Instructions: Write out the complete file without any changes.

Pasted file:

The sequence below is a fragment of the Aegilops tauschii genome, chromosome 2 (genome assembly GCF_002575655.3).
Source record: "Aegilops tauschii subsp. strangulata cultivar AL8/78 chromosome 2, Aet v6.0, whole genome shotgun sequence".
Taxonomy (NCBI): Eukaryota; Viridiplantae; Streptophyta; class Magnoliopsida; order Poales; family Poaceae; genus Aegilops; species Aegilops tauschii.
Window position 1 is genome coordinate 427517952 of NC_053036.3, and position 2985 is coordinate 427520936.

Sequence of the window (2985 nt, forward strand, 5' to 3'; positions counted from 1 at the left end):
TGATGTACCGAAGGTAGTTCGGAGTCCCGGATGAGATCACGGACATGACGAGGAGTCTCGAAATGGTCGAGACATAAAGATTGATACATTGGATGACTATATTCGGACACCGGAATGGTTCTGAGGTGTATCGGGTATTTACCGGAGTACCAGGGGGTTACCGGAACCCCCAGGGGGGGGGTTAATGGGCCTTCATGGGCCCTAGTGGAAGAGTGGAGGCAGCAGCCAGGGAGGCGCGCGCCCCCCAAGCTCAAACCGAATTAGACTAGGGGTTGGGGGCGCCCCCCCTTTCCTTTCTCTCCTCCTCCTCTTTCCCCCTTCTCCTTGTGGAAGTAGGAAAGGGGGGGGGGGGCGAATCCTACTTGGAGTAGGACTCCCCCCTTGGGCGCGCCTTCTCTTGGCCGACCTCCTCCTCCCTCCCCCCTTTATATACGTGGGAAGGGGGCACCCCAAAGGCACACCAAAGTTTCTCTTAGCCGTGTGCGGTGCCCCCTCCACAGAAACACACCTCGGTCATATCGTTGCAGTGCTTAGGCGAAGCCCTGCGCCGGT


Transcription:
The sequence below is a fragment of the Aegilops tauschii genome, chromosome 2 (genome assembly GCF_002575655.3).
Source record: "Aegilops tauschii subsp. strangulata cultivar AL8/78 chromosome 2, Aet v6.0, whole genome shotgun sequence".
Taxonomy (NCBI): Eukaryota; Viridiplantae; Streptophyta; class Magnoliopsida; order Poales; family Poaceae; genus Aegilops; species Aegilops tauschii.
Window position 1 is genome coordinate 427517952 of NC_053036.3, and position 2985 is coordinate 427520936.

Sequence of the window (2985 nt, forward strand, 5' to 3'; positions counted from 1 at the left end):
TGATGTACCGAAGGTAGTTCGGAGTCCCGGATGAGATCACGGACATGACGAGGAGTCTCGAAATGGTCGAGACATAAAGATTGATACATTGGATGACTATATTCGGACACCGGAATGGTTCTGAGGTGTATCGGGTATTTACCGGAGTACCAGGGGGTTACCGGAACCCCCAGGGGGGGGGTTAATGGGCCTTCATGGGCCCTAGTGGAAGAGTGGAGGCAGCAGCCAGGGAGGCGCGCGCCCCCCAAGCTCAAACCGAATTAGACTAGGGGTTGGGGGCGCCCCCCCTTTCCTTTCTCTCCTCCTCCTCTTTCCCCCTTCTCCTTGTGGAAGTAGGAAAGGGGGGGGGGGGCGAATCCTACTTGGAGTAGGACTCCCCCCTTGGGCGCGCCTTCTCTTGGCCGACCTCCTCCTCCCTCCCCCCTTTATATACGTGGGAAGGGGGCACCCCAAAGGCACACCAAAGTTTCTCTTAGCCGTGTGCGGTGCCCCCTCCACAGAAACACACCTCGGTCATATCGTTGCAGTGCTTAGGCGAAGCCCTGCGCCGGT